Sunday, October 04, 2009

David Cameron's nothing

Who on earth still buys the fairy tale that the PM-in waiting is a good communicator?

The nation's disgust with 'the Westminster class' has been smouldering for months. People say they've had enough of incomprehensible politicians who are incapable of coming up with a straight answer. The Tony Blairs, the Harriet Harmans, the Hazel Blears. For years they'd wriggle out of simple questions by getting the viewer and the interviewer drunk with bamboozling displays of verbal diarrohea.

Change, then. Isn't it what they want? Isn't 'the common man', the average Sun-reader, just gagging for change?

Sure. Yesterday, Prime Minister-to-be David Cameron was handed a platform and a half to illustrate his "vision for change".

One was offered by his new mates and supporters at the News of the World. In an article for the Sun's sister paper, the Tory leader spelt out the word "change" five times, no less. And yet, he managed to say very little. Plenty of hollow statements like this:

"Our plan is for the biggest shake-up in welfare for 60 years. It includes giving the long-term unemployed the personalised support they need to get back into work".

But those exact same words could have been said by any senior New Labour minister in the last 13 years. In fact they have been said, in exactly the same way, for the past 13 years.

And then there was Andrew Marr's interview on the BBC. If you watched, you may have noticed how vague each and everyone of Cameron's statements was.

He said absolutely nothing. He dodged questions about his wealth. He ducked stuff on financial regulation and public cuts, unemployment and public debt. He also said nothing factual on Europe. Even Nick Robinson, generally quite soft on the Tories, wrote:

"So what does the self proclaimed "straight talking" guy say about one of the biggest foreign policy dilemma he's likely to face if he becomes prime minister? Nothing. Nowt. Nix. Zippo. Zilch."

For all the myth that Britain's PM-in waiting is a charismatic fella and a good communicator, David Cameron is actually an abysmal one. For all the ritual talks of 'change', the country is in the process of replacing one elitist lot with another that talk and act in exactly the same way.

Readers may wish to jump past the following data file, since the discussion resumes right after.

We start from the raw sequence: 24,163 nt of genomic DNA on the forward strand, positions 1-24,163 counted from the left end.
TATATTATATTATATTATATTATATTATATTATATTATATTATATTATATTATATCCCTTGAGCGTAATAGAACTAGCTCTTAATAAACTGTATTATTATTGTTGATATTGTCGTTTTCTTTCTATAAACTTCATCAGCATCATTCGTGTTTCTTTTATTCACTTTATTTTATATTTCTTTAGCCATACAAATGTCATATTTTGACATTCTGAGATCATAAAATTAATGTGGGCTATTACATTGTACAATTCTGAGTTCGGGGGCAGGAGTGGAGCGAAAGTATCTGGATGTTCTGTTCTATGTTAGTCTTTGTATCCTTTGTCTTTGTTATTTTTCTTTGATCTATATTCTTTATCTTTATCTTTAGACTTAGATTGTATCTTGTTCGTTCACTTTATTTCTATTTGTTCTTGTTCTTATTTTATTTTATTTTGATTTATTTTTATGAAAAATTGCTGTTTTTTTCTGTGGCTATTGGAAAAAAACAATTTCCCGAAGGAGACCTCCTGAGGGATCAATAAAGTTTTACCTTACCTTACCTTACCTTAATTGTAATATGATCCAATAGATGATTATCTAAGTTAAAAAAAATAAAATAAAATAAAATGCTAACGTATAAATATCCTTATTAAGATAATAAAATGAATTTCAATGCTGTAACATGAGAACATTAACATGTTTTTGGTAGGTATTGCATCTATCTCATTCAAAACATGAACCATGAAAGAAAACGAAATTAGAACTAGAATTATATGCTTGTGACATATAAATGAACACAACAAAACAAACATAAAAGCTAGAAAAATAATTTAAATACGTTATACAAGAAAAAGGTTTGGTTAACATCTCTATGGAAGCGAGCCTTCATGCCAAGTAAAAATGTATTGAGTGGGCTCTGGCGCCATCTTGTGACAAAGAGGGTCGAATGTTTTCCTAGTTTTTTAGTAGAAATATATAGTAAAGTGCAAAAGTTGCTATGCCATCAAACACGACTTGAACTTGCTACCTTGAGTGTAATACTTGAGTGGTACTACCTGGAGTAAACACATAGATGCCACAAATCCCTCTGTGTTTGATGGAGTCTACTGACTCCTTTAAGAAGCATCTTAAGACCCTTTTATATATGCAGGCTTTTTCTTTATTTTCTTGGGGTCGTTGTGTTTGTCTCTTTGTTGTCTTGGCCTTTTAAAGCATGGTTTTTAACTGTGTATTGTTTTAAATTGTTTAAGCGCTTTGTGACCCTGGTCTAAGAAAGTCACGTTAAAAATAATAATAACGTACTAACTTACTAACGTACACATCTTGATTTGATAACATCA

If that's the best the opposition can come up with after a decade and a half in the wilderness (and with a government in tatters), then this country is seriously doomed.


socialist sam said...

As loath as I am to quote him, yesterday Alistair Cambell called Cameron 'VacuDave' on his blog following his uninspiring performance at Andy Marr's.

Daniel Hoffmann-Gill said...

He is vague personified old D-Cam...

Benj said...

This is veering towards empathy with Homer Simpson's assertion that "democracy doesn't work" just because people make stupid choices - which, I might add, is very true. Style wins over substance because that's what it's designed to do.

Were it not true, then Ashdown would have been PM instead of Major and Blair. After all, he did suggest the 'penny in the pound income tax' idea long before GB realised that PFI hadn't worked and did the same.

The fact is that GB has a track record of stupid policies, especially around tax (IR35 anyone?) but particularly on financial management - not encouraging for a former chancellor. It's a question of mediocre leadership over pisspoor leadership.

Me? I'll vote for Clegg - he may not win but at least when things get worse I can sit smug in the knowledge that I didn't contribute to the least until my house gets repossessed.

PhilH said...

I'm finding myself in the strange position of knowing I'll probably vote Labour, even though I don't like them.

Because I like my MP. He's a backbencher and he's not a joker, unlike pretty much *all* the main party leaders. I'm very much in line with most of his voting record.

We'll see who the LibDems and the Greens put up though. I might really like them too.

On the subject of D.A.V.E., as I've now decided to call him, I'm going to be disappointed but unsurprised if as much of the country falls for him like they fell for Blair, seeing as he's pulling *exactly the same* trick.

MJW said...

Cameron is operating in the post-Blair, post-New Labour project which got the country hooked on the idea of a pre-packaged, "ideology free" policy for every eventuality, because that sold better than Old Labour's core values (a.k.a. a euphemism for ideology used by anybody who claims ideology is what the other lot, regardless of whoever the other lot is, do). That these "policies" were largely intended more for the waste paper bin than implementation was never the point. So people are hooked on a diet of "policy", whilst simultaneously complaining it's "hollow", or even better are enamoured with the circular argument that any policy of Cameron's isn't a "real policy" because someone somewhere said he didn't have any!

Anita said...

you are right Cameron operates in the post-Blair post New Labour era and all that. But thats no excuse at all, because I was under the impression that the Tories were going to change all that and bring some substance back to politics. At the end of the day, isnt NL despised because of too much spin?

Whichever your political or ideological or social views, his performance on Sunday was indeed very ppor and uninspiring, in that I throughly agree with the poster.